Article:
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The Black Rat

Belgian, Modern European·
££££
·
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SquareMeal Review of The Black Rat

“Original, delicious, friendly - and unpretentious!” exclaimed a fan of The Black Rat – a sympathetically remodelled town boozer in the centre of historic Winchester. Old beams and timbers, dark floorboards, exposed brickwork and a big inglenook reinforce its antiquated charms. Menus aren’t short on appeal or imagination, and the forward-looking repertoire is built around locally sourced, seasonal produce (including foraged pickings): expect generosity and punchy flavours in dishes such as cured trout and Portland crab with avocado, girolles, sweetcorn dressing, cornbread and arrowgrass or chicken breast with radish-top purée, salt-baked radishes, sautéed chicken offal, sourdough toast and jus gras. Desserts are also a good call, if beech-leaf parfait with pine granita, blossom crème fraîche and pine nuts is anything to go by. “Really knowledgeable staff” also get the nod.

Good to know

Average Price
££££ - £30 - £49
Cuisines
Belgian, Modern European
Ambience
Cosy, Lively, Traditional
People
Special occasions

Location

88 Chesil Street, Winchester, Hampshire, SO23 0HX

01962 844465 01962 844465

Website

Opening Times

Sat-Sun 12N-2.15pm, Mon-Sun 7-9.30pm

Reviews

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2 Reviews 
Food/Drink
Service
Atmosphere
Value

Andrew F

05 April 2019  
Excellent food and a nice relaxed ambience. Good value for money.

Paul A

29 April 2015  
Food & Drink 3
Service 3
Atmosphere 3
Value 3
Regrets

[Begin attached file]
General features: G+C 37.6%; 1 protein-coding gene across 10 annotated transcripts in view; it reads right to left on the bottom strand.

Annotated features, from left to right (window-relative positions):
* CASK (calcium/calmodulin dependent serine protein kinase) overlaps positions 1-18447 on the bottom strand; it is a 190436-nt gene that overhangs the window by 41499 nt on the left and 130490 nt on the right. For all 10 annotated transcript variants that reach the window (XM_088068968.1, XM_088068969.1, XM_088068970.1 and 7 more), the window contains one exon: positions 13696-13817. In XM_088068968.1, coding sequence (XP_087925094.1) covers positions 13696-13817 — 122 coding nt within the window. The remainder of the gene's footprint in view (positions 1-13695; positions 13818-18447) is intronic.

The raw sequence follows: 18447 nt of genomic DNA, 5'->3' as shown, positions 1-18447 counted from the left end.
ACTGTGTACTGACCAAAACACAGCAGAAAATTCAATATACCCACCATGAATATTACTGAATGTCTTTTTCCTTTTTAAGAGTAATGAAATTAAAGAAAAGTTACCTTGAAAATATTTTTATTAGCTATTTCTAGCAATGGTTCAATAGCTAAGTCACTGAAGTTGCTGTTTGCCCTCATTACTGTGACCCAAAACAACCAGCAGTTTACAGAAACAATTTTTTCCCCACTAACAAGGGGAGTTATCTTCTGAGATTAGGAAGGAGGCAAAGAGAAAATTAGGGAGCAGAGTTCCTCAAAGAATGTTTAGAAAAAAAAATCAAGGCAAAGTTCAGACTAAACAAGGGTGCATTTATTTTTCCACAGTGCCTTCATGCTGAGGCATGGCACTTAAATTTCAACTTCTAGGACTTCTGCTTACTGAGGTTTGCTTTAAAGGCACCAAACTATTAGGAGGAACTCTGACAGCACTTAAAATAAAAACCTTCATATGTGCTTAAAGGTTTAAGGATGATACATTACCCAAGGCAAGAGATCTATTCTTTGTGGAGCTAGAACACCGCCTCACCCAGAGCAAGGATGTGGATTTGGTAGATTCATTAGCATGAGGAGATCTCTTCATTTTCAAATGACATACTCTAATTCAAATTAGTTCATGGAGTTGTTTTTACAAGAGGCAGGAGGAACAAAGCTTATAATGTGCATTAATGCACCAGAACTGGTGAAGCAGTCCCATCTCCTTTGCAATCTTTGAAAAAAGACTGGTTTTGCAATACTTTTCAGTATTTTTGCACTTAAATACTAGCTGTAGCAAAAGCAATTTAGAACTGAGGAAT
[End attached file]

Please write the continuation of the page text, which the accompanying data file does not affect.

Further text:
After an absence of some months from what used to be our local, we were very interested to see how things had developed, especially in view of the promise shown by Ollie Moore after his inheritance of a Michelin star. Developments there had indeed been, but not in any way that we could have predicted. What we found was something of a move back to traditionalism, even reminiscent of meat and two veg, with heartier portions than previously, perhaps to counter possible moans about prices. We had to question whether this was progress and whether a deliberate policy had been imposed to shift from refinement and invention to a possibly mistaken conception of just what the punters want to shell out for in a one-star restaurant. In the absence of any amuse-bouche, the three of us opted for different starters from the interesting-looking menu choices. One, the local smoked eel with pea and mint, was very good, the second, "lamb bits", basically pulled meat put together into a generous single entity with wild onion and sprinkled with olive powder, asparagus and excellent fried sweetbread nuggets, was an uneven mixture of good and not so good, and the third, very nice shaved beef tongue with unnecessary bresaola, jokey beef tomatoes and hay cream, was disappointingly underseasoned. There then followed something of a hiatus in the service, although my wife's Sauvignon/Semillon to go with the chicken she had ordered had been brought very quickly after the starter. The lovely and again sizeable helping of Iberico pork, although tasty and tender, was lukewarm at best, possibly a consequence of the delay, and its accompanying smoked potato blocks were curiously crispy on the outside but quite soggy on the inside. At least the roasted almonds were right. The hearty piece of chicken was cooked well, but both the meat and the vegetables, broad beans, morels and "sweetcorn" polenta (isn't polenta always made from corn?), provided another example of careless underseasoning. Unusually for us, desserts were refused because we were actually full. It disappointed us that what we had found lacking on our last vist, namely a tasting menu, a decent wine list, the current edition still appearing almost to be pitched deliberately for an undiscerning clientele, and specialised front of house staff, had not been remedied. In overall terms the thought was prompted that if this had been our first visit it might have persuaded us not to return.

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